Deep Nutrition Book Review

Disclaimer: I received this book for review purposes only. No other compensation was given. All opinions are my own.

Affiliate links in post. For my affiliate policy see lower right column.

I’ve always been a francophile, especially when it comes to food. I haven’t cooked as much as I wanted to of it lately, catering to needs, schedules and little boy’s picky choices, but always dream of boeuf bourgignon dinner parties with crusty bread and conversation.

So when I saw French food being highlighted as being true to the ancestral recipes and food choices, it made me proud of my tiny slice of French heritage.

But first, the book.

deep nutrition book review

My First Thoughts

I admit, I wasn’t sure what I was getting into when I opened the covers of this book.

It’s a little daunting when you see the size, but its digestible. Much like the foods they are taking about, which humans lived on for millennia before burgers came along. It can be heavy, as you realize the choices you made when you were pregnant and before have already affected your children, how your mothers food choices affected them as well. it’s something that, with modern medicine you may not worry about. There’s always a treatment – but how to avoid it all together is another thing.

It’s no secret the Standard American Diet wreaks havoc, but there are many examples within this book that reminds of other examples already seem – grandparents living into their 90’s, farm and vegetable fed, which the youngest generation struggles with heath issues far too early. It happens here in the US and abroad, as the onset of modern food access spreads.

About Deep Nutrition

(affiliate link) With Deep Nutrition, the author describes the ‘four pillars’ of the human diet – fresh food, fermented and sprouted foods, meat cooked on the bone, and organ meats.

Very different than the standard fare seen more and more.

It makes me think about barbecuing, how my husband loves to do ribs, slow cooked. Cooking can be primal and delicious, just as my beloved French food is purposeful and rustic at the same time.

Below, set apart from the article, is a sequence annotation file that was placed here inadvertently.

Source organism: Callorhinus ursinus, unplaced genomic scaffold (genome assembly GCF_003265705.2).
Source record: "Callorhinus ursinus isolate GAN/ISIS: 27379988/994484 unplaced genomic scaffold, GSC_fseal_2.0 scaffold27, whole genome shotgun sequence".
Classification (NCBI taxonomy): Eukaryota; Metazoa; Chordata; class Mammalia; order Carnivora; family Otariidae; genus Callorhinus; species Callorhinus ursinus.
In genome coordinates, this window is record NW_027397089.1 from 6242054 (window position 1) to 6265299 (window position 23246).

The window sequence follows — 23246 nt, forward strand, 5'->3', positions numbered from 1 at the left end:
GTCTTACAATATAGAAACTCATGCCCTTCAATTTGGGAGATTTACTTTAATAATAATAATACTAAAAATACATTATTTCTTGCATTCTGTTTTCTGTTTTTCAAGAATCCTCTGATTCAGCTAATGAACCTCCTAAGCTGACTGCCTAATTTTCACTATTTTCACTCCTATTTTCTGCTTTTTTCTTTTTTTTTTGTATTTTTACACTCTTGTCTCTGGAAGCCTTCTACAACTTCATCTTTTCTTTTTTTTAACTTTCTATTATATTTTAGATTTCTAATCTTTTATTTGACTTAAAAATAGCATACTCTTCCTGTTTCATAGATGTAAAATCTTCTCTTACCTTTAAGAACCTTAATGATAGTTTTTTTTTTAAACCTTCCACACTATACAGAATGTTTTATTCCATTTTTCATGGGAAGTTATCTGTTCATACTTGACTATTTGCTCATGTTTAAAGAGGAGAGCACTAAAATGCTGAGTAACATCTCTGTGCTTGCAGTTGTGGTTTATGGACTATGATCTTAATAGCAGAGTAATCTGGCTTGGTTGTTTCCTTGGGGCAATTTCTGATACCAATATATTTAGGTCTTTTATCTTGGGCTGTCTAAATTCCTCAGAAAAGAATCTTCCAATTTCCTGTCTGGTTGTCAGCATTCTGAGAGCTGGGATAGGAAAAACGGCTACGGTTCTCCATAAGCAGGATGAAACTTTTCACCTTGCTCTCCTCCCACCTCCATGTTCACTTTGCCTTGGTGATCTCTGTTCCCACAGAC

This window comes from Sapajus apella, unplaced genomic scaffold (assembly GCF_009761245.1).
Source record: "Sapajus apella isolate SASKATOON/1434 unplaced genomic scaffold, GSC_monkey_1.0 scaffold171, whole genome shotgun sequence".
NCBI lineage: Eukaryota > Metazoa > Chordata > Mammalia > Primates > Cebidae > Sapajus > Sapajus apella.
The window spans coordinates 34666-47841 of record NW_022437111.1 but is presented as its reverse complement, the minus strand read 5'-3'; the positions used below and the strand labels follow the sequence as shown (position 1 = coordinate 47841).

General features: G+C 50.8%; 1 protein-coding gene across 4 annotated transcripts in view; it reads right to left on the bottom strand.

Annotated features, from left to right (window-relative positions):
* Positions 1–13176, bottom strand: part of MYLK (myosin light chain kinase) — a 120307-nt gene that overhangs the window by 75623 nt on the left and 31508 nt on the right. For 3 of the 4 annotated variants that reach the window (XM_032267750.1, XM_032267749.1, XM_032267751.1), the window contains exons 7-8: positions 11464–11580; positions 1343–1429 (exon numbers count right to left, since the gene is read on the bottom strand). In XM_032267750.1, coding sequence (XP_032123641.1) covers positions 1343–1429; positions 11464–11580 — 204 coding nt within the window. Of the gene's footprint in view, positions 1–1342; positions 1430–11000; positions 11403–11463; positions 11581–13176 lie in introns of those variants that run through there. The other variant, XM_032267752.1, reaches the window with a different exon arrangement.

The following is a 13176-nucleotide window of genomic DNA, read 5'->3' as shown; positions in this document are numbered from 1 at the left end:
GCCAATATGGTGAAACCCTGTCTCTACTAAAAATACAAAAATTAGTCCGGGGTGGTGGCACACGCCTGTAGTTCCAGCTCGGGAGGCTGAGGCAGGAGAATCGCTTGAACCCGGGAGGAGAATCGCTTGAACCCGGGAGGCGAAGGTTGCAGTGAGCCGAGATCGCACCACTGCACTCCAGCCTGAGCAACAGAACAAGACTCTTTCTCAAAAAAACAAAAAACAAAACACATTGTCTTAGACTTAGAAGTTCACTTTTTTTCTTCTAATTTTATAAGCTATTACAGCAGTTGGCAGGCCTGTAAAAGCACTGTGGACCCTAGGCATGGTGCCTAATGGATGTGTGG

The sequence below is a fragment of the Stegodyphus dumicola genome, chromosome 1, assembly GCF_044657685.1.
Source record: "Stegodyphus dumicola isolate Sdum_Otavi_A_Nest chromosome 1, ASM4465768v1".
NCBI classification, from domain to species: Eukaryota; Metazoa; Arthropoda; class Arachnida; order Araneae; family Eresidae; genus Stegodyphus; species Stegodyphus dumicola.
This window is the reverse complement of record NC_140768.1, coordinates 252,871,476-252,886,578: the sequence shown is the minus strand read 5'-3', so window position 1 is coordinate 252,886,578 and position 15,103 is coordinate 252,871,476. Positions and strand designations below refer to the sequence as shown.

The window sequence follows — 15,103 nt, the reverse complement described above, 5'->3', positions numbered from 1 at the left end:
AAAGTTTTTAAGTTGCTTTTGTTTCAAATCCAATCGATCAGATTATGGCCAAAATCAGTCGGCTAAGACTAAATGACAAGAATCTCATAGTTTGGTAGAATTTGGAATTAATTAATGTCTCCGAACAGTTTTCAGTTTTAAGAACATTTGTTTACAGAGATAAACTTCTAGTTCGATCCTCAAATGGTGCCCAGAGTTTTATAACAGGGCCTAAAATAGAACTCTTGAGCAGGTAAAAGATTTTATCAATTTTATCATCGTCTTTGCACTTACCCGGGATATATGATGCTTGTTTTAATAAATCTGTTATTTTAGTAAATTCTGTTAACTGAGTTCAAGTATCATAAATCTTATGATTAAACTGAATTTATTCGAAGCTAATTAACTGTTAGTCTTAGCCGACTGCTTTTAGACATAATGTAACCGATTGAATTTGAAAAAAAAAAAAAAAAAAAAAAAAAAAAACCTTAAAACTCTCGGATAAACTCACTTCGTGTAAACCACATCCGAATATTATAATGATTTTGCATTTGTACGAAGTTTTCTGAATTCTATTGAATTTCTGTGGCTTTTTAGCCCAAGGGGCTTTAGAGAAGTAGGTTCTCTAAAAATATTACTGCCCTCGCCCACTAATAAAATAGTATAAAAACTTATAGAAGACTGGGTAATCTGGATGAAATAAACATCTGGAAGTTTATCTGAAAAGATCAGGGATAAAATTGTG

Eating fresh foods, sprouted and fermented foods, meats cooked on the bone and organ meats give a wide balance of nutrition, vitamins and minerals. It’s not about food and calories but actual nutrition, past macro nutrients into micro nutrients and how thy are processed in the body.

. I see more ladies considering B12 in my Facebook timeline. One of the highest sources of B12 in food is actually liver – something  never learned to cook, and I don’t believe my parents really ate either.

For this book, it’s worth a read if you’re planning on having a family, or even if you’re not. It’s ideas on lifestyle choices like avoiding vegetable oil, for both partner’s fertility and health, and more. It’s scary to think about how many people’s infertility could, maybe,  have come from the cooking choices their parents made.

The author, however, points out symmetry and looks in regard to beauty. Health is a component of beauty, regardless of your bones structure. In today’s society with the mix of genes, I think that traditional eating will not make symmetrical features, enhance beauty, etc. in future generations. Potential for less birth defects? Possibly.


Takeaways from Deep Nutrition

My biggest takeaway is that what goes in affects you at the cellular level, a fact that is more and more important as research finds more problems with food supply and possible chemicals.

One easy tip is avoiding vegetable oil, which I already use very little of. It’s NOT a healthy fat by far, same as all of those poor people that started using margarine instead of butter to help with their cholesterol.

Another is using bones in your cooking, from roasting half-breasts and red meat on the bone and more. Bone broth is a hot trend that I’m sure won’t go away soon – it’s really just a re-emergence of older traditions. I love it when that happens, and hope that food trends continue to bring out more of the older recipes.

Fermented foods for me means focusing on probiotics, including yogurt. I’m not a fan of kimchi and sauerkraut, but maybe we can find a hack to bring something like that in a little.